I grew up in S. California and surfed at Malibu and Rincon. I lived with some hippies in Topanga canyon and rode a 1946 Indian motorcycle, then I moved to Oregon; but I always had the dream of someday living in a tropical paradise by the ocean. In 1988, while living in Guatemala I met a Costa Rican woman and her mother on a bus. She told me about her native land and invited me to come visit .That was the beginning of a long back packing trip and a love affair with the country (and the girl). I really liked the Tico families I lived with. They are basically an agricultural society and their traditional culture reflects an awesome awareness of nature. The tranquil attitude and natural spirituality really appeal to my sense of balance.
My CR friends and family have really helped me to understand what this place is all about and the value of good coffee and conversation. Luckily, I was a Spanish major in college because communication is the key. And patience.
After buying the land, (in 1994) I began planting trees and encouraging the growth of the native species that were already here. Now, years later, there are some towering giants. There are ten times more species of trees than in Oregon and it takes a long while to learn all their names and uses. Ron Ron, Pochote, Cocobolo.
The Guanacaste tree, for which the province is named, is an incredibly fast growing monster. Someone should write a book on all the medical uses of plants here. (perhaps I will) The wisdom is still with the older people but fast disappearing. The average Guanacasteco doesn’t read or write too well, but he is a walking fauna and flora library. And proud of itcut some trees and milled lumber for three small guest houses. Each house is kind of nestled into the forest. For each tree that was cut, 10 more were planted. The whole tree is used, including branches to make furniture and there is less waste. All the different colors and smells of the wood grain are so pleasant.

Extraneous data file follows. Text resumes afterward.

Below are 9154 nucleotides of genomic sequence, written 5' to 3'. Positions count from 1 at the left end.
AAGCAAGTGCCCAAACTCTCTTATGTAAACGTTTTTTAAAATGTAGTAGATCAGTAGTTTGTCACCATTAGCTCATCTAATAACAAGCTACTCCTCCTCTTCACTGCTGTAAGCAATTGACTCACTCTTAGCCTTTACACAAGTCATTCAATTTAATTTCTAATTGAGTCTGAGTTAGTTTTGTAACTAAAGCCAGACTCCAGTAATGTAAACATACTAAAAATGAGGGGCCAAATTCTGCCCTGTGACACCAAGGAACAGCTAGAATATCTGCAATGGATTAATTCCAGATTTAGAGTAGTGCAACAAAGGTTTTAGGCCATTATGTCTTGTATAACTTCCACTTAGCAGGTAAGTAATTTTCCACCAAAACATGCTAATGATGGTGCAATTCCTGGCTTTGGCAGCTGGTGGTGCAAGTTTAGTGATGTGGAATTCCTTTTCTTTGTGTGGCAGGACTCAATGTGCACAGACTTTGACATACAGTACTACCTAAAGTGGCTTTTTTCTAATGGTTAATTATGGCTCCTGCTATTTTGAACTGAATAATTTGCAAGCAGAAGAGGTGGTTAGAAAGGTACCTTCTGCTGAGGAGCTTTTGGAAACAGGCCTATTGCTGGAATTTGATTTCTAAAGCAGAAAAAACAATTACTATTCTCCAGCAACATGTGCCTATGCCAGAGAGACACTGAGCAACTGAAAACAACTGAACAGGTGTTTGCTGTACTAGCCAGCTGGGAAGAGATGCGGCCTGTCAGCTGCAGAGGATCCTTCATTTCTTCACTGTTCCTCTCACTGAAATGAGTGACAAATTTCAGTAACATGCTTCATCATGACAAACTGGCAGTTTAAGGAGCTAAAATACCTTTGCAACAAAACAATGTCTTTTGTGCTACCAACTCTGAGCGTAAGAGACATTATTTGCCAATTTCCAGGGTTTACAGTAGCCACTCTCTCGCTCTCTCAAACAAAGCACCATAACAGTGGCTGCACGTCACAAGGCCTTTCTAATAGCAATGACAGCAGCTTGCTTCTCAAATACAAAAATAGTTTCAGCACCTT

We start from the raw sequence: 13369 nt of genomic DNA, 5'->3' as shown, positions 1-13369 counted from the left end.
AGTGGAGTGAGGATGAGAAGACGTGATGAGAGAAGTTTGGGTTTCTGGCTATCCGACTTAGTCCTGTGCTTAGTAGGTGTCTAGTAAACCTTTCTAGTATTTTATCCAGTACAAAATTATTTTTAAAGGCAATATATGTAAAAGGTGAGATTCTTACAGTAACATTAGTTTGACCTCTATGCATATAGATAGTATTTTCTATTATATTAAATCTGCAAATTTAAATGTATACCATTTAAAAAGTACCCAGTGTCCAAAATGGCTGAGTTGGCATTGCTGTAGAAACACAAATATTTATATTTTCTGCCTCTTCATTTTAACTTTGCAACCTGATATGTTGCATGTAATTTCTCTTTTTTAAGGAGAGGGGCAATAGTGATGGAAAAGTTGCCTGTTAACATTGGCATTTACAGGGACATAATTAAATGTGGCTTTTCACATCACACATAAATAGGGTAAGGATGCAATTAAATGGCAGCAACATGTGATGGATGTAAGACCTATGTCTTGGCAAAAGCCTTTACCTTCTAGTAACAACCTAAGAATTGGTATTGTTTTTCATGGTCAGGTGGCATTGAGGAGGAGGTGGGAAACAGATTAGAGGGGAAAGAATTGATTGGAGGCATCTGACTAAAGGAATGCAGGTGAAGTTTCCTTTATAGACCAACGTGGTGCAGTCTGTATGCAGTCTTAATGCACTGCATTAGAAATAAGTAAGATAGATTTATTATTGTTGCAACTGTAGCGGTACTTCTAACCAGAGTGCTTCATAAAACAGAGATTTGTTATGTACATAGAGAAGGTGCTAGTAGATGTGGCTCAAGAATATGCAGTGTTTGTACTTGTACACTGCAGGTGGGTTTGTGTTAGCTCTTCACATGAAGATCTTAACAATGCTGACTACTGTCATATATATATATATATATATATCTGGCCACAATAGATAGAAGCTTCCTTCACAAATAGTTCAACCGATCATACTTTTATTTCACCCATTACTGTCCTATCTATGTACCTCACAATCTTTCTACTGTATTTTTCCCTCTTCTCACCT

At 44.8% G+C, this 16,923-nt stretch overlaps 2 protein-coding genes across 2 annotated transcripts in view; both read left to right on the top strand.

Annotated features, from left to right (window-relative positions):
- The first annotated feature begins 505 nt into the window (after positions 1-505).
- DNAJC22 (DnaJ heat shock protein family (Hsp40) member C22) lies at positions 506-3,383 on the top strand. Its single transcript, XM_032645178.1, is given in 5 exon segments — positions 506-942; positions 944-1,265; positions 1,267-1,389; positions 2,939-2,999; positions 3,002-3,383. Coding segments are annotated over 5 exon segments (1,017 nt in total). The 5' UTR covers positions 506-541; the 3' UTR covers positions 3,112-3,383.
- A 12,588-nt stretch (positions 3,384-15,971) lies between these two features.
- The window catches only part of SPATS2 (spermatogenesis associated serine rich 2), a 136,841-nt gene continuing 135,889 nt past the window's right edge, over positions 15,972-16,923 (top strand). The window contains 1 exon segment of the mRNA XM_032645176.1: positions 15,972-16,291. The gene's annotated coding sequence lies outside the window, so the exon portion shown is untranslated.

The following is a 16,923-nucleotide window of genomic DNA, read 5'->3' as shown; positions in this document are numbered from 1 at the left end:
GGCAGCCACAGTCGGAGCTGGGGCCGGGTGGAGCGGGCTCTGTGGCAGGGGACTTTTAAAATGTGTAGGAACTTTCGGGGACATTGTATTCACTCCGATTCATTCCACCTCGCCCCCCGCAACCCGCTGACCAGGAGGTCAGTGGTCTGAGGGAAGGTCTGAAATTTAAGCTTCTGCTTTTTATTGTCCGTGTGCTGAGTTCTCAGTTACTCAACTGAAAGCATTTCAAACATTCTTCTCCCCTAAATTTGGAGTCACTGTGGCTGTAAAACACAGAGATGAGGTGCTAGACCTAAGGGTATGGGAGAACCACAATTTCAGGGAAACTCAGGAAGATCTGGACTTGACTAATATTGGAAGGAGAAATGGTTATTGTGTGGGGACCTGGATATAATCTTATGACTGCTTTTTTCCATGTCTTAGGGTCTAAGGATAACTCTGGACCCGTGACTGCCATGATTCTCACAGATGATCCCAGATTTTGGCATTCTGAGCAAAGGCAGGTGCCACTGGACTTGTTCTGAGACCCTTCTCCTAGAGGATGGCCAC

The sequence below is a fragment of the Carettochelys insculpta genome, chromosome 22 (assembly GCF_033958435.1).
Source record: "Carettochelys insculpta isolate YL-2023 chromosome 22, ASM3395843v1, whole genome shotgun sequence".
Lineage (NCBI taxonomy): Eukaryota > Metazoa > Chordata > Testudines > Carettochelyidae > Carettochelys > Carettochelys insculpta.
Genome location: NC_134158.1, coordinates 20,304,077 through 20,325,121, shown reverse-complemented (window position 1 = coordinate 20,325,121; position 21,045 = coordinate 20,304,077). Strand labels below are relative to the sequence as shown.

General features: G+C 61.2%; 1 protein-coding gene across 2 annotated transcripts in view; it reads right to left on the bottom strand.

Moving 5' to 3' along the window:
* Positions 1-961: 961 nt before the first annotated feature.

The sea turtle project volunteers patrol late at night protecting the nests. If you are lucky you might see the amazing baby turtles erupt out of the sand. The water is warm and quite clear and blue due to lack of pollution. We are not near any large bays or huge rivers which usually result in contamination. Journeys down the dirt roads going southward along the coast are interesting. It is still kind of primitive and I especially like the lovely bahia of San Juanillo.
I’m glad that our Lagartillo has stayed pretty much the way it was years ago (except for power, phones, internet.) It is so quiet here. All you hear are the sounds of birds, monkeys and waves. No barking dogs or loud drunkards.
In 2012 I started the Indio Pelado organic farm up at lake Arenal. Now we are harvesting a great variety of fruits and veggies from north and south America.